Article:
M. K. Kwan, C. Y. W. Chan

October 2016, Volume 25, Issue 10, pp 3065 - 3074 Original Article Read Full Article 10.1007/s00586-016-4529-x

First Online: 28 March 2016


To investigate whether an optimal upper instrumented vertebra (UIV) tilt angle would prevent ‘lateral’ shoulder imbalance or neck tilt (with ‘medial’ shoulder imbalance) post-operatively.


The mean follow-up for 60 AIS (Lenke 1 and Lenke 2) patients was 49.3 ± 8.4 months. Optimal UIV tilt angle was calculated from the cervical supine side bending radiographs. Lateral shoulder imbalance was graded using the clinical shoulder grading. The clinical neck tilt grading was as follows: Grade 0: no neck tilt, Grade 1: actively correctable neck tilt, Grade 2: neck tilt that cannot be corrected by active contraction and Grade 3: severe neck tilt with trapezial asymmetry >1 cm. T1 tilt, clavicle angle and cervical axis were measured. UIVDiff (difference between post-operative UIV tilt and pre-operative Optimal UIV tilt) and the reserve motion of the UIV were correlated with the outcome measures. Patients were assessed at 6 weeks and at final follow-up with a minimum follow-up duration of 24 months.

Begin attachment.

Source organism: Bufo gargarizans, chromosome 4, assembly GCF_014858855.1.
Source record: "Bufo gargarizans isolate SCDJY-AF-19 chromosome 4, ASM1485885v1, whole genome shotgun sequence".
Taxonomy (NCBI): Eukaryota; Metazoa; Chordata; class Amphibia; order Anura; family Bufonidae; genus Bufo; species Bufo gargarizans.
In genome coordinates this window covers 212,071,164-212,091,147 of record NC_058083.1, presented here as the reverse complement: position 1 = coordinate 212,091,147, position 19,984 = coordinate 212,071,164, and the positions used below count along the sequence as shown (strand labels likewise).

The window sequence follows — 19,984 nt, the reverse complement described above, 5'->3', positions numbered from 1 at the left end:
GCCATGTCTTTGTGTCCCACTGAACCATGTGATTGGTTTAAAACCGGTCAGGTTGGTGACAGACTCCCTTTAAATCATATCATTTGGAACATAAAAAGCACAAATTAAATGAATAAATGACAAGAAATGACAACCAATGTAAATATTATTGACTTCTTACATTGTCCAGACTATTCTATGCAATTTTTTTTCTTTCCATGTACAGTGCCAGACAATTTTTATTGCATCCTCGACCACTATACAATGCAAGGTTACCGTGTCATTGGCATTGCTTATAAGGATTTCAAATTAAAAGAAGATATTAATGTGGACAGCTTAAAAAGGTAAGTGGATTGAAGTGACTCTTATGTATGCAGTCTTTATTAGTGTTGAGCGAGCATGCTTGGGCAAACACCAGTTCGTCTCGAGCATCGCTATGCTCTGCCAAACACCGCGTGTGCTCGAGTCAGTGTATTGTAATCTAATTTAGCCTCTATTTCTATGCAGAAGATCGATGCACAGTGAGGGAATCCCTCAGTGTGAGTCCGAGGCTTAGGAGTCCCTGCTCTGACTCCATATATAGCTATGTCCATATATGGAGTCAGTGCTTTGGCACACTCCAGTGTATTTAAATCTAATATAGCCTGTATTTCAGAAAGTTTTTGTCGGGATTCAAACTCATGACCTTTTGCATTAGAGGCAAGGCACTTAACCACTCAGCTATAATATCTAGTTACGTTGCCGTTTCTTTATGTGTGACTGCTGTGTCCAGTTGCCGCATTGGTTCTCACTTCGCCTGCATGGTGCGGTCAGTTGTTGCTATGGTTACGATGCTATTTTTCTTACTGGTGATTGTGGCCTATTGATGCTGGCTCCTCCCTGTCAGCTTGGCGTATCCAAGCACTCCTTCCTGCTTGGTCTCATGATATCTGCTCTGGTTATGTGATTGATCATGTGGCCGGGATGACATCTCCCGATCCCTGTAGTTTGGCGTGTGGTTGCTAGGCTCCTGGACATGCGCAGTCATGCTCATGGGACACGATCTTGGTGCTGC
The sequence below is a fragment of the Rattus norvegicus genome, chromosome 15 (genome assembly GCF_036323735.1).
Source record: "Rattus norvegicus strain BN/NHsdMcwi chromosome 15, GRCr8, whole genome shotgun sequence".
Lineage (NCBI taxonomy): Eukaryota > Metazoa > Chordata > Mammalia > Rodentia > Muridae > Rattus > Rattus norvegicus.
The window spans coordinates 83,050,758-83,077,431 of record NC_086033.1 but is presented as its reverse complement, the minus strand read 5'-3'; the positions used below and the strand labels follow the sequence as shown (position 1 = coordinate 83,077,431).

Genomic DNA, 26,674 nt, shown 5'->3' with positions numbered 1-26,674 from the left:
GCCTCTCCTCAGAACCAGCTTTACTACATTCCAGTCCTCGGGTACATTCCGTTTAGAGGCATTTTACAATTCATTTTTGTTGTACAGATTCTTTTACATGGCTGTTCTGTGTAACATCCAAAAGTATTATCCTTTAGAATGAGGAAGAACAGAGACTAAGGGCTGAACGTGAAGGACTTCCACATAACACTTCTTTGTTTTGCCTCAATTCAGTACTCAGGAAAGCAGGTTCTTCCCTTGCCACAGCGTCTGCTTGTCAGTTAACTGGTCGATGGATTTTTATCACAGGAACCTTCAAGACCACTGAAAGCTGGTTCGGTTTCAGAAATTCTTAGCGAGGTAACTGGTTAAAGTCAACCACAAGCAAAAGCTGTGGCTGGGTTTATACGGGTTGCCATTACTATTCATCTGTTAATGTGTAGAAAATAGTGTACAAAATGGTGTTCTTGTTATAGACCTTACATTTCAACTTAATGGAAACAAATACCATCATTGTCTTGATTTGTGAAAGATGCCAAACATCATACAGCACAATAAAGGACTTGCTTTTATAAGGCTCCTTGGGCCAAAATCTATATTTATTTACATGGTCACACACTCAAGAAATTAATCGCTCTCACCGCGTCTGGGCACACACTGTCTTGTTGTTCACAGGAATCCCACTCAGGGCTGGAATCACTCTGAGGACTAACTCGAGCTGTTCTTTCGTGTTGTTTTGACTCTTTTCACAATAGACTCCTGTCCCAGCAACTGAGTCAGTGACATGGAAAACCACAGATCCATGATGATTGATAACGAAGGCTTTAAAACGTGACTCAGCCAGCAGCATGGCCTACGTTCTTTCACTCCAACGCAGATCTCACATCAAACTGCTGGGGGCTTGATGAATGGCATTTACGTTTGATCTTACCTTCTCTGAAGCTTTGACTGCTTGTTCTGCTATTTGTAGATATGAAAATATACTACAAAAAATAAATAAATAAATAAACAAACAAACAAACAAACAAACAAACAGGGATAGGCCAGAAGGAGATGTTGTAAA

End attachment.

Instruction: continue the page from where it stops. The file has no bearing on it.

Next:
Among patients with grade 0 neck tilt, 88.2 % of patients had the UIV tilt angle within the reserve motion range. This percentage dropped to 75.0 % in patients with grade 1 neck tilt whereas in patients with grade 2 and grade 3 neck tilt, the percentage dropped further to 22.2 and 20.0 % (p = 0.000). The occurrence of grade 2 and 3 neck tilt when UIVDiff was 10° was 9.5, 50.0 and 100.0 %, respectively (p = 0.005). UIVDiff and T1 tilt had a positive and strong correlation (r 2 = 0.618). However, UIVDiff had poor correlation with clavicle angle and the lateral shoulder imbalance.


An optimal UIV tilt might prevent neck tilt with ‘medial’ shoulder imbalance due to trapezial prominence and but not ‘lateral’ shoulder imbalance.

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